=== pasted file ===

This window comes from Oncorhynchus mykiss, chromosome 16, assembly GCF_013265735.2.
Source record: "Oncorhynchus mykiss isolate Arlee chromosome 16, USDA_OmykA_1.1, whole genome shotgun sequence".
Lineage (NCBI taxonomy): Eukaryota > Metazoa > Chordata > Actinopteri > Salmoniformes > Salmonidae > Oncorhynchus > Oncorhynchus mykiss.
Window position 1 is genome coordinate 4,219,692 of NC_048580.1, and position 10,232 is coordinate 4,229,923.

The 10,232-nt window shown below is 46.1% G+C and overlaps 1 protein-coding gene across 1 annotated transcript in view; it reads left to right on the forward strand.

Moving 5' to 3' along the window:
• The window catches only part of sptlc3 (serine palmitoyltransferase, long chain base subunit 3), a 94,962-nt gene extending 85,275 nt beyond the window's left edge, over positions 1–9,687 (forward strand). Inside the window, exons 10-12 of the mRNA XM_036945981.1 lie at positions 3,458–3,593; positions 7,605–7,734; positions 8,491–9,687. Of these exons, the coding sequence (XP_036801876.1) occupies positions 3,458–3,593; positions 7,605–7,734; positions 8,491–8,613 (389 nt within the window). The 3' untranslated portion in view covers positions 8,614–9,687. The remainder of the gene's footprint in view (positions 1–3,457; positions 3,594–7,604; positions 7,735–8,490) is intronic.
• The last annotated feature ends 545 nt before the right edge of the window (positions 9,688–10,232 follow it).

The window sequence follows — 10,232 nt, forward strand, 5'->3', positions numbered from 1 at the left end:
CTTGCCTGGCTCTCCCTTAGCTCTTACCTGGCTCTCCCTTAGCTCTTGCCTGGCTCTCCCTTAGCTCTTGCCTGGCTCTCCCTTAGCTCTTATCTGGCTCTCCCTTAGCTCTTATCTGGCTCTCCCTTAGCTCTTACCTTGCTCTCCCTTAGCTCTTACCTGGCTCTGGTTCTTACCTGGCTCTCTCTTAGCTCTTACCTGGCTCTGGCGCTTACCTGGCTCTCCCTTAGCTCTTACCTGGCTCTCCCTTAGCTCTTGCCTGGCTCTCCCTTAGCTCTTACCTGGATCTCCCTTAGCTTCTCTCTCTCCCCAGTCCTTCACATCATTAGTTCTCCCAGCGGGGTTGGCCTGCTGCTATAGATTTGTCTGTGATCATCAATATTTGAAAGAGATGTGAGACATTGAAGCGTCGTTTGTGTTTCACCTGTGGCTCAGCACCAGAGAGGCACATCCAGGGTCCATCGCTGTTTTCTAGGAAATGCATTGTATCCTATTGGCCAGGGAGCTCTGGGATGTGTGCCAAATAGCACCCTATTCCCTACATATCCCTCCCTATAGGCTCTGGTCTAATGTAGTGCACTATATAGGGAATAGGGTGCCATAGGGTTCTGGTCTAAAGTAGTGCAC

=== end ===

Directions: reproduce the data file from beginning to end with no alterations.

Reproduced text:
This window comes from Oncorhynchus mykiss, chromosome 16, assembly GCF_013265735.2.
Source record: "Oncorhynchus mykiss isolate Arlee chromosome 16, USDA_OmykA_1.1, whole genome shotgun sequence".
Lineage (NCBI taxonomy): Eukaryota > Metazoa > Chordata > Actinopteri > Salmoniformes > Salmonidae > Oncorhynchus > Oncorhynchus mykiss.
Window position 1 is genome coordinate 4,219,692 of NC_048580.1, and position 10,232 is coordinate 4,229,923.

The 10,232-nt window shown below is 46.1% G+C and overlaps 1 protein-coding gene across 1 annotated transcript in view; it reads left to right on the forward strand.

Moving 5' to 3' along the window:
• The window catches only part of sptlc3 (serine palmitoyltransferase, long chain base subunit 3), a 94,962-nt gene extending 85,275 nt beyond the window's left edge, over positions 1–9,687 (forward strand). Inside the window, exons 10-12 of the mRNA XM_036945981.1 lie at positions 3,458–3,593; positions 7,605–7,734; positions 8,491–9,687. Of these exons, the coding sequence (XP_036801876.1) occupies positions 3,458–3,593; positions 7,605–7,734; positions 8,491–8,613 (389 nt within the window). The 3' untranslated portion in view covers positions 8,614–9,687. The remainder of the gene's footprint in view (positions 1–3,457; positions 3,594–7,604; positions 7,735–8,490) is intronic.
• The last annotated feature ends 545 nt before the right edge of the window (positions 9,688–10,232 follow it).

The window sequence follows — 10,232 nt, forward strand, 5'->3', positions numbered from 1 at the left end:
CTTGCCTGGCTCTCCCTTAGCTCTTACCTGGCTCTCCCTTAGCTCTTGCCTGGCTCTCCCTTAGCTCTTGCCTGGCTCTCCCTTAGCTCTTATCTGGCTCTCCCTTAGCTCTTATCTGGCTCTCCCTTAGCTCTTACCTTGCTCTCCCTTAGCTCTTACCTGGCTCTGGTTCTTACCTGGCTCTCTCTTAGCTCTTACCTGGCTCTGGCGCTTACCTGGCTCTCCCTTAGCTCTTACCTGGCTCTCCCTTAGCTCTTGCCTGGCTCTCCCTTAGCTCTTACCTGGATCTCCCTTAGCTTCTCTCTCTCCCCAGTCCTTCACATCATTAGTTCTCCCAGCGGGGTTGGCCTGCTGCTATAGATTTGTCTGTGATCATCAATATTTGAAAGAGATGTGAGACATTGAAGCGTCGTTTGTGTTTCACCTGTGGCTCAGCACCAGAGAGGCACATCCAGGGTCCATCGCTGTTTTCTAGGAAATGCATTGTATCCTATTGGCCAGGGAGCTCTGGGATGTGTGCCAAATAGCACCCTATTCCCTACATATCCCTCCCTATAGGCTCTGGTCTAATGTAGTGCACTATATAGGGAATAGGGTGCCATAGGGTTCTGGTCTAAAGTAGTGCAC